Originally, ASIC pressed eight contentions against Mr Albarran. Only one (contention 1) was found by the Board to have been established. This alleged that Mr Albarran had participated in a contrived nominee arrangement, the essence of which was that identified persons were appointed to administer a company whilst, in effect, Mr Albarran or his firm performed the functions of administrator and received related payments. ASIC's allegation was that Mr Albarran and any member of his firm were precluded from accepting appointment as administrator because Mr Albarran's firm had a disqualifying conflict of interest. By inference, ASIC's contention was that Mr Albarran continued the arrangement complained of in order to circumvent the disqualification.
In December 2005, in respect of the first contention, the Board determined that Mr Albarran had "failed to fulfil his duties under s 1292(2)(d)(ii)" of the Corporations Act. The Board ordered that Mr Albarran's registration as a liquidator be suspended for nine months. Pending the outcome of these proceedings, the operation of that order has been stayed by the Administrative Appeals Tribunal ("the AAT").
Mr Gould was likewise registered as a liquidator. He practised in that capacity, also pursuant to a registration deemed to subsist under the Corporations Act.
The application to the Board in Mr Gould's case was made by ASIC in July 2001. It alleged that he had failed, in a number of respects, to carry out or perform adequately and properly the duties or functions required by law of a registered liquidator.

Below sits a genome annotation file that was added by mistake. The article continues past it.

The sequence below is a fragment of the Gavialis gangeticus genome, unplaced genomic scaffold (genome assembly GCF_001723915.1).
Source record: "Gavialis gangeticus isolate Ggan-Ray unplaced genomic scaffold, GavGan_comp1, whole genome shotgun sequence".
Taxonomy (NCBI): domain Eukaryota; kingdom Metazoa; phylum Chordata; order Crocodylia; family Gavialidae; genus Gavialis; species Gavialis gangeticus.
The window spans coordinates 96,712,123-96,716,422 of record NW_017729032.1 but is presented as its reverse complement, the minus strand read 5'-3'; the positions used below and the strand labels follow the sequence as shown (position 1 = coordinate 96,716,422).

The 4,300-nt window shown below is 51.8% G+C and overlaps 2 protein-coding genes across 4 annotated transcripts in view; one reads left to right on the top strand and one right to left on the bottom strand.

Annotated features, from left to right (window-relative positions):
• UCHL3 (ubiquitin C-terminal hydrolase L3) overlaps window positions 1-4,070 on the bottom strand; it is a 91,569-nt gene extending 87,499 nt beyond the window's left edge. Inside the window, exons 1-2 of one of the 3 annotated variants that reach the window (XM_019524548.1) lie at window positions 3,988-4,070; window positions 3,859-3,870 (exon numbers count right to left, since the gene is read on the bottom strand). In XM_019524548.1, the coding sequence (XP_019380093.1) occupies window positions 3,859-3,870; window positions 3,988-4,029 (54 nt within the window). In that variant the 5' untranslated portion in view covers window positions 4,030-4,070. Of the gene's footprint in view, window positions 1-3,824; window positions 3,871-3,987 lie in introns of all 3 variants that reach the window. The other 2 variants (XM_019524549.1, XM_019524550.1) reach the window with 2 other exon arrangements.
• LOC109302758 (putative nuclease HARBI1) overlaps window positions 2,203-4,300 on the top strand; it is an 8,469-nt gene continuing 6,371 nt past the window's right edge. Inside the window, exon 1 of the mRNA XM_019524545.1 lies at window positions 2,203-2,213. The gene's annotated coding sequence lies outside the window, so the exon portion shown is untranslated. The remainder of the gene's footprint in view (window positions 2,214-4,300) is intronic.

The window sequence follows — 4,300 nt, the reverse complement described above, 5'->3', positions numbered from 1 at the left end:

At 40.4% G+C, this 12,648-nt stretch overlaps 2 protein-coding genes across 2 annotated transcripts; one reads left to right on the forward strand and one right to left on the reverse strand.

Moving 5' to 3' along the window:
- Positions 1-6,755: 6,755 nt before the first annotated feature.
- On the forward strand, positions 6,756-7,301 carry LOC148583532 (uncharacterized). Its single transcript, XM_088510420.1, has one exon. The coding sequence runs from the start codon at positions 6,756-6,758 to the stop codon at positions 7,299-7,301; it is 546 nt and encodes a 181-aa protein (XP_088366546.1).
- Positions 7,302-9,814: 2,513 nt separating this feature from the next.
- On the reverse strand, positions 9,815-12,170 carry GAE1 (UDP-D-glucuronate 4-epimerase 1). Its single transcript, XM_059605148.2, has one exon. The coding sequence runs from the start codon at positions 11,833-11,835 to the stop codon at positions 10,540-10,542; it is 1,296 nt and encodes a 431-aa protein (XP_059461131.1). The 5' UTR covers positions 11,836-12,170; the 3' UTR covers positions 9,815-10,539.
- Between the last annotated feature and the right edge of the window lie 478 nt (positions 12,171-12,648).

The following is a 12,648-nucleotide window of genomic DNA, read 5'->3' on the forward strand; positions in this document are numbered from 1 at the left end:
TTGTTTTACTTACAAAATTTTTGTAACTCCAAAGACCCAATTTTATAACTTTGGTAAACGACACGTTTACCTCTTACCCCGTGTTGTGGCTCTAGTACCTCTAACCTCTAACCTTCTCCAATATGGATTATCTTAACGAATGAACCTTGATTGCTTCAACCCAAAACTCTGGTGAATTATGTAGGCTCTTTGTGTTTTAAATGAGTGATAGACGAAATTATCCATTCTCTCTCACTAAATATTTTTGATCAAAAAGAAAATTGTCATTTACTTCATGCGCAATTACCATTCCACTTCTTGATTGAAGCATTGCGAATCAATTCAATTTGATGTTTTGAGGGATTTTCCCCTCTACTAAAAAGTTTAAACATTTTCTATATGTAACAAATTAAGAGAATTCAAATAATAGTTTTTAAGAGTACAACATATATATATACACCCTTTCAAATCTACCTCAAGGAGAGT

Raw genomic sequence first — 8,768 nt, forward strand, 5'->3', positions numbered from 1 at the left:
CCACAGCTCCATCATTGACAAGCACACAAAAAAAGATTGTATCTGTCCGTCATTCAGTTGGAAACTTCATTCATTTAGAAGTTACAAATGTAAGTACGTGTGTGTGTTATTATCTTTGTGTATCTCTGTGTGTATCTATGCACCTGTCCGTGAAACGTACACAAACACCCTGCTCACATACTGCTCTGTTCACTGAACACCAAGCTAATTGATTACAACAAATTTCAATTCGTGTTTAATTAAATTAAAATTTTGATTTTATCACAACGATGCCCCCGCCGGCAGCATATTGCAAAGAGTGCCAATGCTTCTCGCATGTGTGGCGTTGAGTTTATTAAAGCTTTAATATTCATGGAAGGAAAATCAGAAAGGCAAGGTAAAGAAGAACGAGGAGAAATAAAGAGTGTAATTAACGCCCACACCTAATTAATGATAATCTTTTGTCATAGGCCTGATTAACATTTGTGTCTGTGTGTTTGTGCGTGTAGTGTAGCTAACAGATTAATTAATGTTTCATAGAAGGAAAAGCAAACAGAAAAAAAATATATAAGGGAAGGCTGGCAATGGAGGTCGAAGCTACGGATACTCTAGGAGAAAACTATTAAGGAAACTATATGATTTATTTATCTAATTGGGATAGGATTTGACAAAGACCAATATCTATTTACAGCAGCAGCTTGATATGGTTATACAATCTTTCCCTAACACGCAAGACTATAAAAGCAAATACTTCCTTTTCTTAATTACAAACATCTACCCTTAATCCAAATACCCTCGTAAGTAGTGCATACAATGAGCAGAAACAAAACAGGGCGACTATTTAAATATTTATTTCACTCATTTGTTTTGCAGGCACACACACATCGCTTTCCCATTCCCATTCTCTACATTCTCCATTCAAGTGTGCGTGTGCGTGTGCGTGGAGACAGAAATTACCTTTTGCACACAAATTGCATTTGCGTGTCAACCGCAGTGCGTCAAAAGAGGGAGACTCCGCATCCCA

The Board found that some, but not all, of ASIC's contentions against Mr Gould were established. It ordered that his registration as a liquidator be suspended for a period of three months from the coming into effect of its order. That order was also stayed by the AAT, pending the outcome of these proceedings.
The foregoing facts cut both ways. On the one hand, they illustrate the serious character of the orders of the Board and the impact that such orders would have, if sustained and given effect, upon the property of each of the appellants, in the sense of their respective entitlements to earn their professional livelihood during the period of suspension. If upheld, they would also impinge on the entitlements of the appellants to enjoy an unblemished reputation amongst chartered accountants and others as persons suitable to be appointed as liquidators of companies.
On the other hand, the facts illustrate the way in which the Board's functions are performed within the comprehensive legislative scheme established by the Corporations Act. It is that Act that now provides the legal authority ("registration") for persons to act as company liquidators and upholds the standards required of that office as an incident of registration. The Act does this, amongst other ways, by suspension of registration for a specified period for a proved failure to carry out or perform, adequately and properly, the duties or functions of the office. The provisions play an integral part in the maintenance of high standards in the governance of corporations in Australia and the administration of those corporations during winding up.
Other facts relevant to the appeals are set out in the reasons of Gleeson CJ, Gummow, Hayne, Callinan, Heydon and Crennan JJ ("the joint reasons"). None of the facts was contested in the appeals.
The provisions of s 1292(2) of the Corporations Act are also set out in the joint reasons. So too is a description of the provisions of s 203 of the ASIC Act, explaining the past and present requirements for the composition of the Board so that it includes persons with relevant accounting and business experience.